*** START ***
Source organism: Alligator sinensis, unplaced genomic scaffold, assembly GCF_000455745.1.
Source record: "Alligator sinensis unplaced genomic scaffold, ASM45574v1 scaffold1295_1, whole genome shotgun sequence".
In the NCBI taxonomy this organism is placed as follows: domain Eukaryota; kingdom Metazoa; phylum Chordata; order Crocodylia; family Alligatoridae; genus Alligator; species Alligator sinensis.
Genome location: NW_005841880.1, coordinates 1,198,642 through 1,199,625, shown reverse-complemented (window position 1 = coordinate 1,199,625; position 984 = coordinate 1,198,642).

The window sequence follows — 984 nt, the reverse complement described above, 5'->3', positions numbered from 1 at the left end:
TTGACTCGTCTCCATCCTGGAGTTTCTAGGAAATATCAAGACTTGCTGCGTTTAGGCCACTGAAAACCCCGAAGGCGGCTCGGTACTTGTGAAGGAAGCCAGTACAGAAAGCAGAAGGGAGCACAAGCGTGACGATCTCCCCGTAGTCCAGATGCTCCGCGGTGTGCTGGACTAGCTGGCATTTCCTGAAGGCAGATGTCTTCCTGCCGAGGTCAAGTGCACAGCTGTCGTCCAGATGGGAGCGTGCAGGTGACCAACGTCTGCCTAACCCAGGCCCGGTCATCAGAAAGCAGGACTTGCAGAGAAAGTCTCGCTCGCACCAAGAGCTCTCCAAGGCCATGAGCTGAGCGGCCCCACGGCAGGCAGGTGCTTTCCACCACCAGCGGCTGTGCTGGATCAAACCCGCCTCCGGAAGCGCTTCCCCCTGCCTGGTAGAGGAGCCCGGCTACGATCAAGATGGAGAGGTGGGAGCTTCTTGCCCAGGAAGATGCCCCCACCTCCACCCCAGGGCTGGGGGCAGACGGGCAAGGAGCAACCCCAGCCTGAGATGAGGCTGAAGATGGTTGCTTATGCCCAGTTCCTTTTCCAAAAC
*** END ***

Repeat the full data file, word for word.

Source organism: Alligator sinensis, unplaced genomic scaffold, assembly GCF_000455745.1.
Source record: "Alligator sinensis unplaced genomic scaffold, ASM45574v1 scaffold1295_1, whole genome shotgun sequence".
In the NCBI taxonomy this organism is placed as follows: domain Eukaryota; kingdom Metazoa; phylum Chordata; order Crocodylia; family Alligatoridae; genus Alligator; species Alligator sinensis.
Genome location: NW_005841880.1, coordinates 1,198,642 through 1,199,625, shown reverse-complemented (window position 1 = coordinate 1,199,625; position 984 = coordinate 1,198,642).

The window sequence follows — 984 nt, the reverse complement described above, 5'->3', positions numbered from 1 at the left end:
TTGACTCGTCTCCATCCTGGAGTTTCTAGGAAATATCAAGACTTGCTGCGTTTAGGCCACTGAAAACCCCGAAGGCGGCTCGGTACTTGTGAAGGAAGCCAGTACAGAAAGCAGAAGGGAGCACAAGCGTGACGATCTCCCCGTAGTCCAGATGCTCCGCGGTGTGCTGGACTAGCTGGCATTTCCTGAAGGCAGATGTCTTCCTGCCGAGGTCAAGTGCACAGCTGTCGTCCAGATGGGAGCGTGCAGGTGACCAACGTCTGCCTAACCCAGGCCCGGTCATCAGAAAGCAGGACTTGCAGAGAAAGTCTCGCTCGCACCAAGAGCTCTCCAAGGCCATGAGCTGAGCGGCCCCACGGCAGGCAGGTGCTTTCCACCACCAGCGGCTGTGCTGGATCAAACCCGCCTCCGGAAGCGCTTCCCCCTGCCTGGTAGAGGAGCCCGGCTACGATCAAGATGGAGAGGTGGGAGCTTCTTGCCCAGGAAGATGCCCCCACCTCCACCCCAGGGCTGGGGGCAGACGGGCAAGGAGCAACCCCAGCCTGAGATGAGGCTGAAGATGGTTGCTTATGCCCAGTTCCTTTTCCAAAAC